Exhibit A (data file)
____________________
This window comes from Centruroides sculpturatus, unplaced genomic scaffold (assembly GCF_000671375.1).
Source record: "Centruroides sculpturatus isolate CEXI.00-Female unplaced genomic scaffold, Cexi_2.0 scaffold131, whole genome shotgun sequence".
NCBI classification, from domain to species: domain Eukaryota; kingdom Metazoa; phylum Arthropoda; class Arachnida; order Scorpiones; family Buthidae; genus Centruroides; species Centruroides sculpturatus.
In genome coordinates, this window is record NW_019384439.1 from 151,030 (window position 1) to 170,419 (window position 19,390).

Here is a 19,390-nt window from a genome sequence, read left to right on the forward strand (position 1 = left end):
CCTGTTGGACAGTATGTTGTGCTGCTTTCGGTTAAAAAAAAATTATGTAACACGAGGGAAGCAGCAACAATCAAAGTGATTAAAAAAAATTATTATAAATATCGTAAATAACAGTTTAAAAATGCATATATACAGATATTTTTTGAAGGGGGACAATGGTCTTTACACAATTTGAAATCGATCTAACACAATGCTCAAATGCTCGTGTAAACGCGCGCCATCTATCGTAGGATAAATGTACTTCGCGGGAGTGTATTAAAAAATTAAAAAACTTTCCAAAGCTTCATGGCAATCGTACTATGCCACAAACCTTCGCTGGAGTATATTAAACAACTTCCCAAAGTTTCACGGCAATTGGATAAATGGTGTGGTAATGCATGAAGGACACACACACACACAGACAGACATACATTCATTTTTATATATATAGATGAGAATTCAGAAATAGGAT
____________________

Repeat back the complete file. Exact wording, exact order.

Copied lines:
This window comes from Centruroides sculpturatus, unplaced genomic scaffold (assembly GCF_000671375.1).
Source record: "Centruroides sculpturatus isolate CEXI.00-Female unplaced genomic scaffold, Cexi_2.0 scaffold131, whole genome shotgun sequence".
NCBI classification, from domain to species: domain Eukaryota; kingdom Metazoa; phylum Arthropoda; class Arachnida; order Scorpiones; family Buthidae; genus Centruroides; species Centruroides sculpturatus.
In genome coordinates, this window is record NW_019384439.1 from 151,030 (window position 1) to 170,419 (window position 19,390).

Here is a 19,390-nt window from a genome sequence, read left to right on the forward strand (position 1 = left end):
CCTGTTGGACAGTATGTTGTGCTGCTTTCGGTTAAAAAAAAATTATGTAACACGAGGGAAGCAGCAACAATCAAAGTGATTAAAAAAAATTATTATAAATATCGTAAATAACAGTTTAAAAATGCATATATACAGATATTTTTTGAAGGGGGACAATGGTCTTTACACAATTTGAAATCGATCTAACACAATGCTCAAATGCTCGTGTAAACGCGCGCCATCTATCGTAGGATAAATGTACTTCGCGGGAGTGTATTAAAAAATTAAAAAACTTTCCAAAGCTTCATGGCAATCGTACTATGCCACAAACCTTCGCTGGAGTATATTAAACAACTTCCCAAAGTTTCACGGCAATTGGATAAATGGTGTGGTAATGCATGAAGGACACACACACACACAGACAGACATACATTCATTTTTATATATATAGATGAGAATTCAGAAATAGGAT